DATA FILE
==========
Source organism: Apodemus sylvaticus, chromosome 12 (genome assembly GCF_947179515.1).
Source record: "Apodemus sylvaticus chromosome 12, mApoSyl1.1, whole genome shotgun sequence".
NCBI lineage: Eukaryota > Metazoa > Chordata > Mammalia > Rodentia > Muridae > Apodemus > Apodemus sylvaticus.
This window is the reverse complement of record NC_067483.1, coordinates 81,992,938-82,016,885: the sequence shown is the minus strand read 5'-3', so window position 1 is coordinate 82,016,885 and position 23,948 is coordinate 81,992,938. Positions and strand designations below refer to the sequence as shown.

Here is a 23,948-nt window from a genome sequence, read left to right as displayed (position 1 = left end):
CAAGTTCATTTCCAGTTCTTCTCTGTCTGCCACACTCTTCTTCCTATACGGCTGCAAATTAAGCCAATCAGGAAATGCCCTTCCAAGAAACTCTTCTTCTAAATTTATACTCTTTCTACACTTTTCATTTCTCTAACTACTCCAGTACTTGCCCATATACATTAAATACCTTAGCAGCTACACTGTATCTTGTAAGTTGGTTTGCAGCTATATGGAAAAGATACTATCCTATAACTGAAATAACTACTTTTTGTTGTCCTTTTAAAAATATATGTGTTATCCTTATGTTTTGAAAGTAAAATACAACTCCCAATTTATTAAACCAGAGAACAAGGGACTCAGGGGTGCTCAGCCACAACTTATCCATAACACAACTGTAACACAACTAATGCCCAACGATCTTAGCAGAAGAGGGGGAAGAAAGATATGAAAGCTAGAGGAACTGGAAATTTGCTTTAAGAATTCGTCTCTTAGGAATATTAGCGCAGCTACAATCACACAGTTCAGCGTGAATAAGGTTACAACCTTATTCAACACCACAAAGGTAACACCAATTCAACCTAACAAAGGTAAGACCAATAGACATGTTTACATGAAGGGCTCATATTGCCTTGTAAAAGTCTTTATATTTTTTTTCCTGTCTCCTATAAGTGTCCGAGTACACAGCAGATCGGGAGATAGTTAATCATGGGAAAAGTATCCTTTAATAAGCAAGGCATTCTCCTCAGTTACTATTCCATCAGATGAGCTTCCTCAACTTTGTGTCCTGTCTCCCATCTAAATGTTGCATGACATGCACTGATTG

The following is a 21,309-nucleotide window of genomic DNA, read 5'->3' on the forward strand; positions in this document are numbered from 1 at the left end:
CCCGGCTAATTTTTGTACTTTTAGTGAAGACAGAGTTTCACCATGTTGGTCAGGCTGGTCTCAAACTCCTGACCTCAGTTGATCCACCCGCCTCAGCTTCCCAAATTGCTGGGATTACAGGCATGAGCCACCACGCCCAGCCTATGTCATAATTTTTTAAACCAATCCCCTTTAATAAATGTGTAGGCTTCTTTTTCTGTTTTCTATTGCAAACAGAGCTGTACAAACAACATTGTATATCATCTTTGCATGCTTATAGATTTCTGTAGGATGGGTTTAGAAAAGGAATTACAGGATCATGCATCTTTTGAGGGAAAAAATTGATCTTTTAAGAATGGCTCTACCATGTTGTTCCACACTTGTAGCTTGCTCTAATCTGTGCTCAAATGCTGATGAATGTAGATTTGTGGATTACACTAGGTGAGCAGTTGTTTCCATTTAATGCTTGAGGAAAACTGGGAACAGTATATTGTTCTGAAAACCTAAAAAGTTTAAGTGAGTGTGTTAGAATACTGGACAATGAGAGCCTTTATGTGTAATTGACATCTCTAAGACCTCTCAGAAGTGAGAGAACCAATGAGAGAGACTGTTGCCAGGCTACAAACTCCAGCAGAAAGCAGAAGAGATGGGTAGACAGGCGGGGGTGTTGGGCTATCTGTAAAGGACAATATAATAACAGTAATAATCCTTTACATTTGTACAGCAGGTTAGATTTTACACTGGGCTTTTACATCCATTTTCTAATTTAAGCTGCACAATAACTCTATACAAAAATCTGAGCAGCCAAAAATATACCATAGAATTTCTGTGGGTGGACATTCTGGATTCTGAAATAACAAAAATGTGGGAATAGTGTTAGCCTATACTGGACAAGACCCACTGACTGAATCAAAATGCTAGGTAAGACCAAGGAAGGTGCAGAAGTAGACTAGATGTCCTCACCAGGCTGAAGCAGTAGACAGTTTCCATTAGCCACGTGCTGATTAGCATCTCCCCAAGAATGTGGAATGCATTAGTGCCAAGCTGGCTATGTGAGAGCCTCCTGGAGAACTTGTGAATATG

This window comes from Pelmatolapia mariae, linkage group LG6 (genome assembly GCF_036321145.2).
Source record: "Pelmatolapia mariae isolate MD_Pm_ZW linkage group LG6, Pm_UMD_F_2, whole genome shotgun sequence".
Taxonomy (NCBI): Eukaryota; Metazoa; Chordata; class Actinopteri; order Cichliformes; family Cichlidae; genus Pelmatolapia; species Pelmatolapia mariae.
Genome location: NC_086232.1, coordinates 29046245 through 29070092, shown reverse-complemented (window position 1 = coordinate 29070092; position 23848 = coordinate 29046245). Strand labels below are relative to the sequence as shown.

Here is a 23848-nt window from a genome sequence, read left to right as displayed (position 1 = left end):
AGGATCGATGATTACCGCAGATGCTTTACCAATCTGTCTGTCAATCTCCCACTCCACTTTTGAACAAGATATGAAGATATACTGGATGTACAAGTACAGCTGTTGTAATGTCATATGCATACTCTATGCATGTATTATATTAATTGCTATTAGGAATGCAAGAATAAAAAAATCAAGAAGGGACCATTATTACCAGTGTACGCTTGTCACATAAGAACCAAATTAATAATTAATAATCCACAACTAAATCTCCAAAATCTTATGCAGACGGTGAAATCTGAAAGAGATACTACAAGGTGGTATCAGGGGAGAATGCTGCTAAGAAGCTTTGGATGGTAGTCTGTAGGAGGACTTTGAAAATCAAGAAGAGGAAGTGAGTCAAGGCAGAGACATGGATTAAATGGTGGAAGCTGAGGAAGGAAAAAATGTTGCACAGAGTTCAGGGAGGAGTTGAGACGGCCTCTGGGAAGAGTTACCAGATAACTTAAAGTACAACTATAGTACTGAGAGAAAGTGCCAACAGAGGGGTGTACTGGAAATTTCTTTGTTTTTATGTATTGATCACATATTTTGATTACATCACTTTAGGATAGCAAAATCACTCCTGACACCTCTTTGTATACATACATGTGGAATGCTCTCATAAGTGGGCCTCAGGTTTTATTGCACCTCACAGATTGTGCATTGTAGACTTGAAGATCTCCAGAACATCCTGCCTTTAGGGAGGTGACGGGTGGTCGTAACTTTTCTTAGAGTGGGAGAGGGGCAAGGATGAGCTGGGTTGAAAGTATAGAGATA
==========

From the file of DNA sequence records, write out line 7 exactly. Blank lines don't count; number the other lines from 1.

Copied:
The following is a 21,309-nucleotide window of genomic DNA, read 5'->3' on the forward strand; positions in this document are numbered from 1 at the left end: